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fuzzy buzzard

Big Dog
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About fuzzy buzzard

  • Rank
    Fuzzy Buzzard
  • Birthday 04/27/1948

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Profile Information

  • Location
    Vinton, OH
  • Interests
    Anything that sucks wind and blows smoke!

Previous Fields

  • Make
    Mack and more Macks
  • Model
    B42, B61(5), B615, B67(2), G753, FL700
  • Year
    56 thru 73
  • Other Trucks
    Theres a 68 Pete 351A that sits around here BUT I don't claim to know anything about it- thats my story and I'm sticking to it!

Recent Profile Visitors

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  1. Paul, there ain't no copyright on that sticker. Print off couple of copies and ride them around. Stir up the "tolerant' people !!!
  2. Peaks of Otter - man, that brings back bad memories! Do you remember the earth quake around Smith Mountain winter '69-'70. I was on survey crew for Appalachian Power during that time. We were sent to that area to do a deformation survey to see if any movement occurred around Smith Mountain Dam. All work was done at night for better accuracy. There was a survey point on top of Peaks of Otter that I had the instrument set up on. Up there about 5 hours and colder than Mad Maxine Waters tit !!!! Ain't been back to that hill since.
  3. Think I am going to have emotional problems with all these grain binder pictures and then, a threshing machine picture shows up - quick - somebody call in a red flag alert!!!!!!! Think I have spent more hours on a threshing machine than driving Mack trucks. Maybe that's why I'm a little mentally unbalanced
  4. If your trans is a TRD72 and you use 3.90 rears - top speed will be around 62-64 mph. Is that fast enough to suit you? I have a 675 engine in the old "draggin wagon" with 10 speed (direct in 10th) and a 3 speed Aux behind it (0.84 in OD) with 4.00 rear on tall rubber which gives 3.36 final drive ratio - top speed is 80 mph against the governor. I would love to have a double overdrive - 0.69. That would give 2.76 final drive ration but that would require an airplane radio!!!!!!!!!!!!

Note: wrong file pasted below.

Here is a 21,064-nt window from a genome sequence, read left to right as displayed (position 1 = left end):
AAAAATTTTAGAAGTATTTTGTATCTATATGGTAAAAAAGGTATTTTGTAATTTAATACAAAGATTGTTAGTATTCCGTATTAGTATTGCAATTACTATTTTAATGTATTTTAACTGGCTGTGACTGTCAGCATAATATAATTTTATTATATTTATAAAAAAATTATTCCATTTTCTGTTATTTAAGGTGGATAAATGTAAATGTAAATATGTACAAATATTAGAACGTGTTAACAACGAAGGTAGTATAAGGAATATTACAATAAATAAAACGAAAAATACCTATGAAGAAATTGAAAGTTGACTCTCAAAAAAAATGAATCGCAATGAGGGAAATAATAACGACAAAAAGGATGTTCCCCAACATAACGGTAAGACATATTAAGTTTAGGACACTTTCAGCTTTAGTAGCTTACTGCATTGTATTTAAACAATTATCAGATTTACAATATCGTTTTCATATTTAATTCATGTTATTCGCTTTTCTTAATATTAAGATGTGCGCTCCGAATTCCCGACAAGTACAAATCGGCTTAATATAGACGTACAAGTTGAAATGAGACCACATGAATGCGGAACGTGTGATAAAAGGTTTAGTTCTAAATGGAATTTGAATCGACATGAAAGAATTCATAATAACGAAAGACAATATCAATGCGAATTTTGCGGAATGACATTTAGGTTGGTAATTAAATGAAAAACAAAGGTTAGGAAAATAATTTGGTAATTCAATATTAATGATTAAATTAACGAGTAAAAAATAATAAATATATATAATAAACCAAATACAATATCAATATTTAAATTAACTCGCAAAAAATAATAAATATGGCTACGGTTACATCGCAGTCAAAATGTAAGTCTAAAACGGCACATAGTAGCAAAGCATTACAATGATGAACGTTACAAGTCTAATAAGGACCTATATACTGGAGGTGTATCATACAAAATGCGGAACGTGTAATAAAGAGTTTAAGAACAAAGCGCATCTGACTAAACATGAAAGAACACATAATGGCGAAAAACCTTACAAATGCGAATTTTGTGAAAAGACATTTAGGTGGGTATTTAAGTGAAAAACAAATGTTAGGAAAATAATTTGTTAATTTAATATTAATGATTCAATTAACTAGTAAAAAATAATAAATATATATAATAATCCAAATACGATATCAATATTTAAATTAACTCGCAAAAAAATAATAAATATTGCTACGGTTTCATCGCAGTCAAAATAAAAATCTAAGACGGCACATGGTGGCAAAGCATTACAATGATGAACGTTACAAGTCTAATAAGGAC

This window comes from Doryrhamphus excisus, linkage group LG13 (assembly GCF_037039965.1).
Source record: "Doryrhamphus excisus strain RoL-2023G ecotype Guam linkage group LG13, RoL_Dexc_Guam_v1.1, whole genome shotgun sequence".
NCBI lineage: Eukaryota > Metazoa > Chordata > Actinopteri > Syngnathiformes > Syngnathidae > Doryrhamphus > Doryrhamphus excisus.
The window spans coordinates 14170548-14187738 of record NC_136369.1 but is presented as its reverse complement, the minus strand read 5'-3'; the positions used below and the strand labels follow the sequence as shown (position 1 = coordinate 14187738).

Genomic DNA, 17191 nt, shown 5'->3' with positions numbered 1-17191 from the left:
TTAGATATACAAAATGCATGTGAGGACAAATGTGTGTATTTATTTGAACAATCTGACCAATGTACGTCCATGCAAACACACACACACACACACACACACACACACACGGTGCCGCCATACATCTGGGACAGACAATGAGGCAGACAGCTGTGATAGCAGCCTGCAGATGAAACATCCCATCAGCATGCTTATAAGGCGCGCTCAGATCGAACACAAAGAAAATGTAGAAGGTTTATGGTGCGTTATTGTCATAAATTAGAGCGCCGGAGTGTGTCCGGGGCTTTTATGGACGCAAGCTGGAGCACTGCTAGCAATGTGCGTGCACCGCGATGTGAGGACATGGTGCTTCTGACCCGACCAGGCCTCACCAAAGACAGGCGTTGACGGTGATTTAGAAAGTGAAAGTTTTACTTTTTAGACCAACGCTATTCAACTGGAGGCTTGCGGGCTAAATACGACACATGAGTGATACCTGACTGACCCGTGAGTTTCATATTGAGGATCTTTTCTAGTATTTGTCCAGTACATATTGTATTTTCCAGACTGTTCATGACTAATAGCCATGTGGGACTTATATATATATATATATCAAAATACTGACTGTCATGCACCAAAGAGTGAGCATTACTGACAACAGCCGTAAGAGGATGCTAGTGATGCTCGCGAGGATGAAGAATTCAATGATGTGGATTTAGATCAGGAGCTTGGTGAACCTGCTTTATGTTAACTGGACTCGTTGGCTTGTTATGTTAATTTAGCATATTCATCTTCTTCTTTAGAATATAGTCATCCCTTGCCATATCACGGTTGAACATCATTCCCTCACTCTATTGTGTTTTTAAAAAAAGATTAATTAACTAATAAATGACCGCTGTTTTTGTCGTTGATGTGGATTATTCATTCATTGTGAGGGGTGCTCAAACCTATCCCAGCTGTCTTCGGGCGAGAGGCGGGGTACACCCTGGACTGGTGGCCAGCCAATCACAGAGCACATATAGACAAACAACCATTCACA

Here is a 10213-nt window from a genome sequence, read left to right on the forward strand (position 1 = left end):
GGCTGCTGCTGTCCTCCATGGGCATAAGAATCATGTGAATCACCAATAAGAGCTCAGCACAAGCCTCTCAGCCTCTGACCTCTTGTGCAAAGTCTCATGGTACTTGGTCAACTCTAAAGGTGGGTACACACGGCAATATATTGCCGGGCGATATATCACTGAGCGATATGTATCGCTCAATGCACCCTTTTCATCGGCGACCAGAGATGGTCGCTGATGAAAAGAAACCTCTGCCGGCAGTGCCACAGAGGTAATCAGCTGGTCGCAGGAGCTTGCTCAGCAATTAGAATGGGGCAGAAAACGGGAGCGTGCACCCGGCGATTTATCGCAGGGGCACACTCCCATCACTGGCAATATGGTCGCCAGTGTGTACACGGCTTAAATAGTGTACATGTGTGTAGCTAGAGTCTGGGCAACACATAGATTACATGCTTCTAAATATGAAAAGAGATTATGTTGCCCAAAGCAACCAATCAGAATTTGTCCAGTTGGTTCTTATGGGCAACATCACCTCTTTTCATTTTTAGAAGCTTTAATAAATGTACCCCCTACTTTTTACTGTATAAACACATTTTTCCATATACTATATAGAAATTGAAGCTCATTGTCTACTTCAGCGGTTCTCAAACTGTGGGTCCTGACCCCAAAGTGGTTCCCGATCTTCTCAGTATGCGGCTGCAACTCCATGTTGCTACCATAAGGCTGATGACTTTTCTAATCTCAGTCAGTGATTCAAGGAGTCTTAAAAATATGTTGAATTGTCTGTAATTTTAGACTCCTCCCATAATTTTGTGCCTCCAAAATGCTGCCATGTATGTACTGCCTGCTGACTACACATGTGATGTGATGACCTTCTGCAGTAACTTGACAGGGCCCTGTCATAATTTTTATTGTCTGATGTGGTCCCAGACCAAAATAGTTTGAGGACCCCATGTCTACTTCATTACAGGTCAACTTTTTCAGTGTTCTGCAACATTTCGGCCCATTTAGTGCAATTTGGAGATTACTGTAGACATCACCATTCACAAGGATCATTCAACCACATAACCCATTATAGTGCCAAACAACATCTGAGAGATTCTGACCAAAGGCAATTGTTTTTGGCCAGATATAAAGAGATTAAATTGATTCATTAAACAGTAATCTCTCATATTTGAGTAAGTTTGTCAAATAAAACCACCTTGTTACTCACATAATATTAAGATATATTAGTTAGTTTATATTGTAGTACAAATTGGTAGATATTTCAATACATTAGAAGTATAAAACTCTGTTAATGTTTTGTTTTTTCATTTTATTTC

5. Man, the 2 pictures of the grain binder made sick - Lord how many hours I spent pulling one of those at 1/2 mph with a 871 Ford tractor. Bet the cat was glad to get box cleaned out!! That was really noble of you. I would have done the same thing.
  6. I stuffed a 675 in the old Draggin' Wagon. Check oil pan front bolts - If 1/2" hex head, replace with socket head bolts so you can get the pan off if necessary. The gap between front of oil pan and cross member ain't enough to get socket in to bolts. The channel shaped steel that is bolted between the rear spring hangers of front springs will have to be shimmed down about 1" so it doesn't hit the pan. The left hand starter will be a SOB to change due to steering column so don't put an old worn out starter on it. I changed to a pull clutch which required a bunch of fabricating which I have tried successfully to forget. Now, the water pump ------------ from my experience ----------------- well, really, I said the hell with chasing water pumps since my 673 pump was not shaped correctly, threw the fan in the trash (I didn't want to listen to it anyway) and put cooling fans in front of radiator (and junked the shutters). I'm sure there were other things that I'll remember soon as I submit this but that is enough to start with. Plumbing up turbo was fun - I like to cut and weld stuff. Lucked into a rubber angle adaptor from God knows what to hook on to air inlet in fire wall. Also for the outlet side of turbo, I found a 90 degree adapter off IH school bus that looks like it belongs on this mess. My original turbo was passing a little oil and replaced with updated rebuilt unit. That really improved boost psi especially after replacing all manifold gaskets it blew out. Seems like I had trouble with throttle linkage length but forget what. Probably just little cutting and welding cured it - I kinda like to do that anyway. Enough for now - just one more thing - it made that 18,500 pound hunk of junk FLY!!!!!!!!!